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Third Graders Make Sense of Money at 4-H Program

by Cassie Clark

Photos by Cassie Clark


The young would-be homeowner was like many today who want to buy their first home. She pondered the options presented to her, but the math wasn’t working out. She wasn’t going to have enough money to afford a mortgage. So, then she considered an apartment but even that was going to be a stretch for her budget.

Turning left and right to get the attention of two friends, she found a solution. “We all could be roommates,” she announced.

Whether that will ever happen, only time will tell.

After all, these first-time renters are only in the third grade. They were participants in Kid’s Marketplace, a money management exercise presented by the 4-H program in Washington County, Va. This is the third time that the program developed by Virginia Tech University and the Virginia Cooperative Extension Service has been offered to third graders at Abingdon Elementary School, according to Bailey Dotson, a 4-H program assistant in Washington County.

In this exercise, students were given a “job” at random. The salaries ranged from $180 to $400. Some careers were common, like a dentist, who made $180, while other options were not so common, like a magician, who earned $200. The students then made their way through four different stations, making financial decisions and recording them on their budget sheets to mimic what it would be like to manage their finances as an adult.

At the housing and furniture station, students were made to choose between options like an apartment versus a house, having roommates versus living alone, and borrowing furniture versus buying used or new.

They were also given a choice of three different insurance packages: medical, dental, and vision, or “eye insurance” as the kids called it. At the grocery and pet station, students had to choose between three different grocery packages, each more expensive than the last.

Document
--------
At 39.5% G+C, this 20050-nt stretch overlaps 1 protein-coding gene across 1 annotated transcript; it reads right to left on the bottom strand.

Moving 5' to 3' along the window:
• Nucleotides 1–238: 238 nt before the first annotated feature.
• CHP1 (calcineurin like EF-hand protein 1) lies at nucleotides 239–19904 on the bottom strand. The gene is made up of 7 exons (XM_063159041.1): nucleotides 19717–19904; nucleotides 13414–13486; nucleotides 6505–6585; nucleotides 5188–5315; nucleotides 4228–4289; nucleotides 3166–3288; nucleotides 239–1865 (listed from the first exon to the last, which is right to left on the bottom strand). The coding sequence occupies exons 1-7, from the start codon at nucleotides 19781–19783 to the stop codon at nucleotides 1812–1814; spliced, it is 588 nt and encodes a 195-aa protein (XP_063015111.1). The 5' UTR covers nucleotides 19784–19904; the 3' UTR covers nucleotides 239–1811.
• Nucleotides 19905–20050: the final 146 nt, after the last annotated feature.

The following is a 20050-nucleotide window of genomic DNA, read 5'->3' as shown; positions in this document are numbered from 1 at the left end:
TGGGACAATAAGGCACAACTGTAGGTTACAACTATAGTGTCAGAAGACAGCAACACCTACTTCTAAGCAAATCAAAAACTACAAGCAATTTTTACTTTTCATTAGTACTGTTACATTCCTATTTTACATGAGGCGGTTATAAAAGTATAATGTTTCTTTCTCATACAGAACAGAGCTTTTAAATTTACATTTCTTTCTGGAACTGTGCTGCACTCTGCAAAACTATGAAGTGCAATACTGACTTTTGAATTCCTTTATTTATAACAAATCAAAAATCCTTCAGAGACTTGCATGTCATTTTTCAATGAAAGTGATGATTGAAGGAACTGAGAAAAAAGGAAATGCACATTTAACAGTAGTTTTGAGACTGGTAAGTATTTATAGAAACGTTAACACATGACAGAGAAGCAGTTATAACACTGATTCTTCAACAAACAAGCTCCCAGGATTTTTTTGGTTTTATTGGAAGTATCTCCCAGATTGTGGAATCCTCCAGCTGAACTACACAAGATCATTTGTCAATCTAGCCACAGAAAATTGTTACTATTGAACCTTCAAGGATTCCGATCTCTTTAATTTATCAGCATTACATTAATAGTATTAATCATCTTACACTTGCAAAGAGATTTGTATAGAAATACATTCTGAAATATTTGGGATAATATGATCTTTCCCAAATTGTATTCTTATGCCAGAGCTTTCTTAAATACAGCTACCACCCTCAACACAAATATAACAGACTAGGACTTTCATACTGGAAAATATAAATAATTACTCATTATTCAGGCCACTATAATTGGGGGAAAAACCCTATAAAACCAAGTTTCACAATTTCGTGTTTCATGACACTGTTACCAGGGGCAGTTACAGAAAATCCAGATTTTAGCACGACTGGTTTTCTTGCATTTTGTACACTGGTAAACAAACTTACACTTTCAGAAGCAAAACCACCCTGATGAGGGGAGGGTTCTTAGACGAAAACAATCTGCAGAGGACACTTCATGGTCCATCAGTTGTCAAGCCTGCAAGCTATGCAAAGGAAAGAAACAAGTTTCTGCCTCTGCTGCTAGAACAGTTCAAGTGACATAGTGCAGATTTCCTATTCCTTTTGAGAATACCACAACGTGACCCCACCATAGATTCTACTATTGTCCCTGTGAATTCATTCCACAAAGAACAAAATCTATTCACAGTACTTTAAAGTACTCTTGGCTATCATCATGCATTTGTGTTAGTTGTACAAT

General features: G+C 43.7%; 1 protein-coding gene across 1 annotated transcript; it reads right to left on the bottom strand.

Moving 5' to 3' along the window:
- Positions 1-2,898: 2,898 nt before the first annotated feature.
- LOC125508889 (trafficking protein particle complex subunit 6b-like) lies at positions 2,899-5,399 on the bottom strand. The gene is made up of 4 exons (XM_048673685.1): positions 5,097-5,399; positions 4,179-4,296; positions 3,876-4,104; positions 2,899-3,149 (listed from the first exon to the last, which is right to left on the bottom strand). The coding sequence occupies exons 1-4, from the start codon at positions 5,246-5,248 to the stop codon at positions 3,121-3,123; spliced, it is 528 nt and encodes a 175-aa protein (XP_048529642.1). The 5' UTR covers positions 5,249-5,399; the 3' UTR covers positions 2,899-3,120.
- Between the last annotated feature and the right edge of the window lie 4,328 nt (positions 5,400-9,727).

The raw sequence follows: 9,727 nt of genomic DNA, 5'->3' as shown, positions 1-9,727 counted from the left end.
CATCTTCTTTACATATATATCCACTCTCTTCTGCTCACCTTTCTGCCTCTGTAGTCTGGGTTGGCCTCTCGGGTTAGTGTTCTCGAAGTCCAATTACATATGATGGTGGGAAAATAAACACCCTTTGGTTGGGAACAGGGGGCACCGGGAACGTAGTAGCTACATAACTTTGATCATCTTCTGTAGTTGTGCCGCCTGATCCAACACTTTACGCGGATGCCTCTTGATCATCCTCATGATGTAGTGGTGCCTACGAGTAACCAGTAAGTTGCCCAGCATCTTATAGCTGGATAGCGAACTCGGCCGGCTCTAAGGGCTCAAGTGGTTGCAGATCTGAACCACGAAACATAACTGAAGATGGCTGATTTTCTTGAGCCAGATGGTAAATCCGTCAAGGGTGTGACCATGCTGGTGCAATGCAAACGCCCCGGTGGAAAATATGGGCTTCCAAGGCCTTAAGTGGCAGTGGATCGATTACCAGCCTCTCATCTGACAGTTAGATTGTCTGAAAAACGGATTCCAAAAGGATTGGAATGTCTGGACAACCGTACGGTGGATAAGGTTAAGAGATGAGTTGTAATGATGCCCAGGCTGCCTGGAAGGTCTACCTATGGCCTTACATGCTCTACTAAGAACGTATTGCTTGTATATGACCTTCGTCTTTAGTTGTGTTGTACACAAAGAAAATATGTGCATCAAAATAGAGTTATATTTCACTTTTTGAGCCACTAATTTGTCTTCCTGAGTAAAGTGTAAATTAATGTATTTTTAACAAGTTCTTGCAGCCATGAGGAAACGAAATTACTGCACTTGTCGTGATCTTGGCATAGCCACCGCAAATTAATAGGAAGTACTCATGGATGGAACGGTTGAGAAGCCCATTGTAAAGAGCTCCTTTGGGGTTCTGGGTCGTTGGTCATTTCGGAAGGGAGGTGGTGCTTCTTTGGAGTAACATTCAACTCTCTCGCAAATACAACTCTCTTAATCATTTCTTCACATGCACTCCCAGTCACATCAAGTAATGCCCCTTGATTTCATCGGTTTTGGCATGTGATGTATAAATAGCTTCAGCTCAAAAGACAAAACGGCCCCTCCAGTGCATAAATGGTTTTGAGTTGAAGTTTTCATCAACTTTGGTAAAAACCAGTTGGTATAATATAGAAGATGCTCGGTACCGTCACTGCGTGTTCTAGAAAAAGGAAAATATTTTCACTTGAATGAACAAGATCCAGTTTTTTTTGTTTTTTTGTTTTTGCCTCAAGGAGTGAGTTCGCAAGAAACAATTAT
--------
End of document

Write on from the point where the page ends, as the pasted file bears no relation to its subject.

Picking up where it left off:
However, by far the most difficult decision for many was whether to own a pet. They were given four choices: a hamster, a kitten, a bunny or a puppy.

At the fun and clothing station, students were given the choice of adopting an activity such as bowling or swimming and buying clothes, new or used: all at a price. The students had to make regular stops at the savings and transportation station to get more money out of the “bank,” as well as choose their mode of transportation.

They could choose public transportation for $15, a motorcycle for $20 and other pricier rides, which also came with a monthly payment. Apparently some third graders acted just like a man in a midlife crisis because they chose to buy a sports car even when they couldn’t afford it.

Each time they made a purchase, the students were required to tally up their purchases to see how much was left in the “bank.”

Participating students were asked throughout the exercise about the differences between wants and needs, a concept that often produced this statement: “A want is what you want, a need is what you need.”

Michael Lester, a third-grade language arts and social studies teacher at Abingdon, believes that this activity benefits the students greatly. “It gives them a chance to make economic choices and understand that sometimes they have to give things up depending on their money situation,” he said. Lester explained that the third grader students focus mostly on ancient civilizations in their social studies classes, learning about how they used resources and developed their economies in ancient times, but that he teaches a unit on the economy of Southwest Virginia at the end of the school year. “We’re able to compare and contrast,” he said.

The students believed that the experience was beneficial as well. Brody Hagy, a student in Michael Lester’s third grade class made practical choices such as buying a four-door sedan and opting for medical and dental insurance, but when asked if he believed he was ready to be an adult, he gave a simple, “No.”

The students were required to save at least $5. Some met that goal, and others went above what was required. Alyssa Kopp, a student in Ashley Harris’ third grade class, saved $7 as a dentist. Another student in Harris’ class, Ashlyn Dorn, started with $300 as a scientist, and ended the activity with $131. Most methods for saving money were built into the activity, but a couple of students got creative. One student asked, “Could we split the bunny?” when trying to save money at the pet station.

For Alyssa, the exercise was eye opening. “I learned that you should save your money and you should buy things that you need and then use the leftover money for things that you want…I think I’m ready to be a grown-up but it’s a very stressful grown-up life.”

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